Over the last 20 years, the Energy Star certified homes program has worked with builders to construct more than 1.6 million better, more energy efficient, homes. Tried-and-true strategies like air sealing and increased insulation form the core of our program, but we’re always looking for emerging technologies that will raise the bar on efficiency.
One technology lighting the way towards more savings and better performance is LEDs. Today, most builders familiar with efficient lighting think CFLs. But the rapid pace of innovation, increased availability, and falling price of LEDs are likely to catch builders’ attention very soon.
Like other emerging technologies, not all LEDs perform the same. That’s why it’s important to look for Energy Star certification, which means the bulb comes with a minimum three-year warranty, and has been independently tested for compliance with more than 20 separate industry standards and procedures.
That said, Energy Star-certified LEDs show promising trends for an emerging technology. Since 2010, when the first LED light bulb was certified, the number has grown to 6,849 products. And the average LED product pumps out more light with less energy.
Plus, LEDs offer more features attractive to homeowners. Energy Star LEDs have a lifetime up to 25 times longer than the single year lifetime of incandescent bulbs. That means lugging out the ladder less often, if at all. In addition, more LEDs are shipping with Internet-connected features that allow smartphones to control dimming and even color. And, new shapes and sizes are emerging each year--even products that mimic old-fashioned filament bulbs like the one above.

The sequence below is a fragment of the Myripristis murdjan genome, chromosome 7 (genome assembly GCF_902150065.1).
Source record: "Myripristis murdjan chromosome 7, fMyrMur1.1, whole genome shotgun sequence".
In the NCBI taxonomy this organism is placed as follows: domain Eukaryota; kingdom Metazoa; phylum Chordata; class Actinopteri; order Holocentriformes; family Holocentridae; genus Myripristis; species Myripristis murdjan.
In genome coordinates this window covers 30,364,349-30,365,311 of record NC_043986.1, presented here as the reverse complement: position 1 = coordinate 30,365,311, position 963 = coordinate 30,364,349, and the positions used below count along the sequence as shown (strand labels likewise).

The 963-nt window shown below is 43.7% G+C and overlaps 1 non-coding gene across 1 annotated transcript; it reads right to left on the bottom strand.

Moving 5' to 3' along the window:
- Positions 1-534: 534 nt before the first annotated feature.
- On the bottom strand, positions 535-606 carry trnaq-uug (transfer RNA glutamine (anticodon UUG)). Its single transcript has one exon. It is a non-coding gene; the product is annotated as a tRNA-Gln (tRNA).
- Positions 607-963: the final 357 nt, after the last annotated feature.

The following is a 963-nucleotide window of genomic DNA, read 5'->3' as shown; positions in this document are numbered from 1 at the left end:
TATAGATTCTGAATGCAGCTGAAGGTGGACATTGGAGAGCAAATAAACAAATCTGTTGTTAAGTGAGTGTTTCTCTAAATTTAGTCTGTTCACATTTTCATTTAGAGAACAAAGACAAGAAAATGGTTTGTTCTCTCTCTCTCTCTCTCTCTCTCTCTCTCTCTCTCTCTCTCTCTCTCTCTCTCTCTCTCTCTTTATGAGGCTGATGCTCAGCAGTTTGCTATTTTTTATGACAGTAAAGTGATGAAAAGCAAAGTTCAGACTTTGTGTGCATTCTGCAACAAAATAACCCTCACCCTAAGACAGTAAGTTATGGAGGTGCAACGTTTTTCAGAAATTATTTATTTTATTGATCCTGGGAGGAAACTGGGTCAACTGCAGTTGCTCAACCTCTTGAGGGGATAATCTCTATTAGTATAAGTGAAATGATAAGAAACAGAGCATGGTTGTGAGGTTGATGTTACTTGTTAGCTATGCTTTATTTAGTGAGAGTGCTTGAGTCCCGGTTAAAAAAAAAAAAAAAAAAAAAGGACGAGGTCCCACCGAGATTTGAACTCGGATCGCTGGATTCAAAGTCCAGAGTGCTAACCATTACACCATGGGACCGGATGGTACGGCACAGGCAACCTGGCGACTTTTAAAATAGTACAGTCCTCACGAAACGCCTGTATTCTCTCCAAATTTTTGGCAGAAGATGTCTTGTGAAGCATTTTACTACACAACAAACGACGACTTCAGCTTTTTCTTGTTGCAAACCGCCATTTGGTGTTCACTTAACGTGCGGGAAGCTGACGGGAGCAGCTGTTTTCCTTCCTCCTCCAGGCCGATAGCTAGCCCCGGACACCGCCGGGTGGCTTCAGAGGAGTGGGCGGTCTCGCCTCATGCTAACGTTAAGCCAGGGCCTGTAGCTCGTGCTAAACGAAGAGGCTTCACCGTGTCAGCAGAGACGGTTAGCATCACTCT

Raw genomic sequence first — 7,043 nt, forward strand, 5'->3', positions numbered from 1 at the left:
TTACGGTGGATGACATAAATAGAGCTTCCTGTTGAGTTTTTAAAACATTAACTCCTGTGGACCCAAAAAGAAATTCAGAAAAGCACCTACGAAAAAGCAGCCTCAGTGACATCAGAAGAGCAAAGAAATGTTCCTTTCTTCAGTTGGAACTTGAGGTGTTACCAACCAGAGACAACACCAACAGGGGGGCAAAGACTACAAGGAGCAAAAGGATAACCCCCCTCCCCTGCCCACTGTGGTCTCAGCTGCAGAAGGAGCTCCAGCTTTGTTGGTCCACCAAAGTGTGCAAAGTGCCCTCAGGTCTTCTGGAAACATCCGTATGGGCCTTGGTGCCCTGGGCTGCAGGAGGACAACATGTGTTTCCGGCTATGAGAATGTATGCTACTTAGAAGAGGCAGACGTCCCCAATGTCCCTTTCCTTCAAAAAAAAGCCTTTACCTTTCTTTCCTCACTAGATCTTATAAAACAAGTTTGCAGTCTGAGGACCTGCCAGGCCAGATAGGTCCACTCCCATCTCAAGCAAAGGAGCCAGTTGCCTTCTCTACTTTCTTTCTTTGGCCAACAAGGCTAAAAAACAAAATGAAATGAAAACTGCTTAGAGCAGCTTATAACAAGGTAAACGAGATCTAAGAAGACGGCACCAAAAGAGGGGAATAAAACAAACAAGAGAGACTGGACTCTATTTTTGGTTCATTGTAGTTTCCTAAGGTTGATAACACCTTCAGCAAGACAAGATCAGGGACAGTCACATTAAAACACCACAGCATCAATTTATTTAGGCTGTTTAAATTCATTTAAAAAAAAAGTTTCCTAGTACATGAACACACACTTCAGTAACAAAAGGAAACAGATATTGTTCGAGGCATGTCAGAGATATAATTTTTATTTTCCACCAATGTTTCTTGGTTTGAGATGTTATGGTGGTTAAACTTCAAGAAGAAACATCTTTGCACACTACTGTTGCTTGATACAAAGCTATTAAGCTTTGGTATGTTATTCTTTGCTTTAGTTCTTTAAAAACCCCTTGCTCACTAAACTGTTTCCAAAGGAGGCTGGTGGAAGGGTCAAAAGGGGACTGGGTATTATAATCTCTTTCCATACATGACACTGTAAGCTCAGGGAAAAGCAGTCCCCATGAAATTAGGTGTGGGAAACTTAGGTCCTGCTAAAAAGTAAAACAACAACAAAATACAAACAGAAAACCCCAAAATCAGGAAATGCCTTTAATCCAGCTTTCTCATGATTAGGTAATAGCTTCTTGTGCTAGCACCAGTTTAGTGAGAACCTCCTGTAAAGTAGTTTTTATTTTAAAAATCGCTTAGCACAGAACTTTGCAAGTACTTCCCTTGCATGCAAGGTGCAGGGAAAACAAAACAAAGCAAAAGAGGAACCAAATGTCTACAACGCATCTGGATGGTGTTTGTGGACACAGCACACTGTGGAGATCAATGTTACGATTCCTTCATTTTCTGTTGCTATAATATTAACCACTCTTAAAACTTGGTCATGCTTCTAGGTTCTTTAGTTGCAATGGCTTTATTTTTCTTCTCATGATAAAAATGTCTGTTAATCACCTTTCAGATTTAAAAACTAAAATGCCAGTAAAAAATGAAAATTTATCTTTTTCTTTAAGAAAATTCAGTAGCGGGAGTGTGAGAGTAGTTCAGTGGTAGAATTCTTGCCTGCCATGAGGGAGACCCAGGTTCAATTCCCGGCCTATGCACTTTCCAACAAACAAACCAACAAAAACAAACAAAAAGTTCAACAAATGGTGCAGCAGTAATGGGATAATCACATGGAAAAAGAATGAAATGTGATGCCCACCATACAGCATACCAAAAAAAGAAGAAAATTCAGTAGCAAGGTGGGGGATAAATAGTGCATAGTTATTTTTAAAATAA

One of the few things holding back wider adoption of LEDs is price. LEDs are often more expensive than alternatives, but that’s changing, too. While the first Energy Star-certified LED had a retail price of $50, the average general-purpose LED bulb is now less than $10 and prices continue to drop. Some products are already less than $5, and the price can be further reduced with bulk purchases and in markets with utility rebates.
In short, this is not your father’s efficient lighting. To learn more about ENERGY STAR certified light bulbs, visit www.energystar.gov/lightbulbs.